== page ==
I'm Steve Byrnes, a professional physicist in the Boston area. I have a summary of my AGI safety research interests at:

steve2152's Comments

Computational Model: Causal Diagrams with Symmetry

The mention of circuits in your later article reminded me of a couple arguments I had on wikipedia a few years ago (2012, 2015). I was arguing basically that cause-effect (or at least the kind of cause-effect relationship that we care about and use in everyday reasoning) is part of the map, not territory.

Here's an example I came up with:

Consider a 1kΩ resistor, in two circuits. The first circuit is the resistor attached to a 1V power supply. Here an engineer would say: "The supply creates a 1V drop across the resistor; and that voltage drop causes a 1mA current to flow through the resistor." The second circuit is the resistor attached to a 1mA current source. Here an engineer would say: "The current source pushes a 1mA current through the resistor; and that current causes a 1V drop across the resistor." Well, it's the same resistor ... does a voltage across a resistor cause a current, or does a current through a resistor cause a voltage, or both, or neither? Again, my conclusion was that people think about causality in a way that is not rooted in physics, and indeed if you forced someone to exclusively use physics-based causal models, you would be handicapping them. I haven't thought about it much or delved into the literature or anything, but this still seems correct to me. How do you see things?

The Credit Assignment Problem

I wrote a post inspired by / sorta responding to this one—see Predictive coding = RL + SL + Bayes + MPC

Computational Model: Causal Diagrams with Symmetry

I'll highlight that the brain and a hypothetical AI might not use the same primitives - they're on very different hardware, after all

Sure. There are a lot of levels at which algorithms can differ.

  • quicksort.c compiled by clang versus quicksort.c compiled by gcc
  • quicksort optimized to run on a CPU vs quicksort optimized to run on an FPGA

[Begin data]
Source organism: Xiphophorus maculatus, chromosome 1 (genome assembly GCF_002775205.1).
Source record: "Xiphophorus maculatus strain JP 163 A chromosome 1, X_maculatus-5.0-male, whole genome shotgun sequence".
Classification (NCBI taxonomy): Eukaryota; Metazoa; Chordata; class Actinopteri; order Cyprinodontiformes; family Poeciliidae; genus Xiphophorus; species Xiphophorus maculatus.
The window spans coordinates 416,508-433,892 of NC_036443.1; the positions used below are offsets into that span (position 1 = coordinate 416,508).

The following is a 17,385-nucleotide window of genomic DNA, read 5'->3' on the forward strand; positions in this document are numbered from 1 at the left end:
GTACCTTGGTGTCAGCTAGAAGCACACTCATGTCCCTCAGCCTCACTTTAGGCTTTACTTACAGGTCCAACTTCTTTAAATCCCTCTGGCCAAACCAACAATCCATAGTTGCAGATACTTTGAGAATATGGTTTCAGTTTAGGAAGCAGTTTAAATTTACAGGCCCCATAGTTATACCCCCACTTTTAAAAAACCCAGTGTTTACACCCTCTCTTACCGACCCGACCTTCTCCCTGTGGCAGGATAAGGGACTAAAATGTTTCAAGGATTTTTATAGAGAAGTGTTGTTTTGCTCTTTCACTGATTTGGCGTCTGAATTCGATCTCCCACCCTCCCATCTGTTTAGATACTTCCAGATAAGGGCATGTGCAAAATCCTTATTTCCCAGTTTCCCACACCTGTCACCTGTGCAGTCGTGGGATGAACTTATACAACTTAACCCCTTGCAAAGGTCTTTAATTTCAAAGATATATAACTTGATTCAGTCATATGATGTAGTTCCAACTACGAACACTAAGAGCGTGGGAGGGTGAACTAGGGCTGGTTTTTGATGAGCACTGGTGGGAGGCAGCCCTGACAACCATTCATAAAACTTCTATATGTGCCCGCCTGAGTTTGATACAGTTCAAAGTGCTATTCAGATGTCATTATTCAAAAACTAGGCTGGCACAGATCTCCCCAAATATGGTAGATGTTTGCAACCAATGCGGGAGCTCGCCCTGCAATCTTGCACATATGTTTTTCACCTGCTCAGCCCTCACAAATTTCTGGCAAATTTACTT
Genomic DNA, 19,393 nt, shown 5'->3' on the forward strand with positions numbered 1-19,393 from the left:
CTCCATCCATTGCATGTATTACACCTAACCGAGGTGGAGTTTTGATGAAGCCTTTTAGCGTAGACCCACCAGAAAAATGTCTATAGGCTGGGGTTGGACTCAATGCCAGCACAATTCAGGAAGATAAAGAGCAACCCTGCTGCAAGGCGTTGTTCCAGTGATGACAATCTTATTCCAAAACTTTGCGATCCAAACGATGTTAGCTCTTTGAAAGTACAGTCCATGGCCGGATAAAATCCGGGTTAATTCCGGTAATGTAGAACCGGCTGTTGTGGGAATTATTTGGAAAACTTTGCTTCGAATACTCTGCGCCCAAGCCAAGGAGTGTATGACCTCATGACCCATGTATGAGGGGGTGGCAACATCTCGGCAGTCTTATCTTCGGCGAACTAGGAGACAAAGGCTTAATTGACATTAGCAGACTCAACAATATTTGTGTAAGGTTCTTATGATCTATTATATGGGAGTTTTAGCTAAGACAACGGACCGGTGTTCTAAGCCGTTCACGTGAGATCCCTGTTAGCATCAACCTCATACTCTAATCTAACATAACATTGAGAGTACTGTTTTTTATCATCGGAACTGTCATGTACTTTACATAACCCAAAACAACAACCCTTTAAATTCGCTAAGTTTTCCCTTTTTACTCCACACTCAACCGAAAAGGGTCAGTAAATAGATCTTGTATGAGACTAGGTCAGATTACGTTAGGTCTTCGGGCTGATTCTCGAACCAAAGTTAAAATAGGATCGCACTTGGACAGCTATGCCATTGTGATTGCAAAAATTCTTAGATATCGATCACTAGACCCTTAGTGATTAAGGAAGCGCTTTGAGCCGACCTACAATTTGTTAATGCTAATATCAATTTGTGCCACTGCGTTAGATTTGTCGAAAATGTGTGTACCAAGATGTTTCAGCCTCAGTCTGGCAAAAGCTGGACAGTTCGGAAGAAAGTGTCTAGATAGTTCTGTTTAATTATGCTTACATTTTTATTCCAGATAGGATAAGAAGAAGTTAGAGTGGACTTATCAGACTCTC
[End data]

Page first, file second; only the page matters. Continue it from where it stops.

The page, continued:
• quicksort running on a CPU vs mergesort running on an FPGA
  • quicksort vs a different algorithm that doesn't involve sorting the list at all

There are people working on neuromorphic hardware, but I don't put much stock in anything coming of it in terms of AGI (the main thrust of that field is low-power sensors). So I generally think it's very improbable that we would copy brain algorithms at the level of firing patterns and synapses (like the first bullet-point or less). I put much more weight on the possibility of "copying" brain algorithms at like vaguely the second or third bullet-point level. But, of course, it's also entirely possible for an AGI to be radically different from brain algorithms in every way. :-)

Computational Model: Causal Diagrams with Symmetry

On further reflection, the primitive of "temporal sequences" (more specifically high-order Markov chains) isn't that different from cause-effect. High-order Markov chains are like "if A happens and then B and then C, probably D will happen next". So if A and B and C are a person moving to kick a ball, and D is the ball flying up in the air...well I guess that's at least partway to representing cause-effect...

(High-order Markov chains are more general than cause-effect because they can also represent non-causal things like the lyrics of a song. But in the opposite direction, I'm having trouble thinking of a cause-effect relation that can not be represented as a high-order Markov chain, at least at some appropriate level of abstraction, and perhaps with some context-dependence of the transitions.)

I have pretty high confidence that high-order Markov chains are one of the low-level primitives of the brain, based on both plausible neural mechanisms and common sense (e.g. it's hard to say the letters of the alphabet in reverse order). I'm less confident about what exactly are the elements of those Markov chains, and what are the other low-level primitives, and what's everything else that's going on. :-)